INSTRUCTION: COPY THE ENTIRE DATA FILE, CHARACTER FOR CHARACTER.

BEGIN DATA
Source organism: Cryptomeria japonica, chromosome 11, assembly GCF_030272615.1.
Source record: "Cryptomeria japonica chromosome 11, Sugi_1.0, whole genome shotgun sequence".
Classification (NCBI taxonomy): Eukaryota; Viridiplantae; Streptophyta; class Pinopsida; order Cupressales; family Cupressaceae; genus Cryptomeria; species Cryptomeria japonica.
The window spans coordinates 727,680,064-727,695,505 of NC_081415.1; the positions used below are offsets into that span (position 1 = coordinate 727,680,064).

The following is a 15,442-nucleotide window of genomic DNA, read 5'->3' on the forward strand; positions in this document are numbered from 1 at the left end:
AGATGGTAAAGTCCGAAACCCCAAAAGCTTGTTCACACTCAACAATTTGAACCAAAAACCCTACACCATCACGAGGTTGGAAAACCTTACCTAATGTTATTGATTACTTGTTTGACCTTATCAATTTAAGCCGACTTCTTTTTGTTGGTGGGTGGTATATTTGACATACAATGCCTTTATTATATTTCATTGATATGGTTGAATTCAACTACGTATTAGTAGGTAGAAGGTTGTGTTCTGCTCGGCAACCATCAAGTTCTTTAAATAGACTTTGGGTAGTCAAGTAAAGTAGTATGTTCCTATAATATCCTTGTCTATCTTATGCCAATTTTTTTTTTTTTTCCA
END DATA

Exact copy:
Source organism: Cryptomeria japonica, chromosome 11, assembly GCF_030272615.1.
Source record: "Cryptomeria japonica chromosome 11, Sugi_1.0, whole genome shotgun sequence".
Classification (NCBI taxonomy): Eukaryota; Viridiplantae; Streptophyta; class Pinopsida; order Cupressales; family Cupressaceae; genus Cryptomeria; species Cryptomeria japonica.
The window spans coordinates 727,680,064-727,695,505 of NC_081415.1; the positions used below are offsets into that span (position 1 = coordinate 727,680,064).

The following is a 15,442-nucleotide window of genomic DNA, read 5'->3' on the forward strand; positions in this document are numbered from 1 at the left end:
AGATGGTAAAGTCCGAAACCCCAAAAGCTTGTTCACACTCAACAATTTGAACCAAAAACCCTACACCATCACGAGGTTGGAAAACCTTACCTAATGTTATTGATTACTTGTTTGACCTTATCAATTTAAGCCGACTTCTTTTTGTTGGTGGGTGGTATATTTGACATACAATGCCTTTATTATATTTCATTGATATGGTTGAATTCAACTACGTATTAGTAGGTAGAAGGTTGTGTTCTGCTCGGCAACCATCAAGTTCTTTAAATAGACTTTGGGTAGTCAAGTAAAGTAGTATGTTCCTATAATATCCTTGTCTATCTTATGCCAATTTTTTTTTTTTTTCCA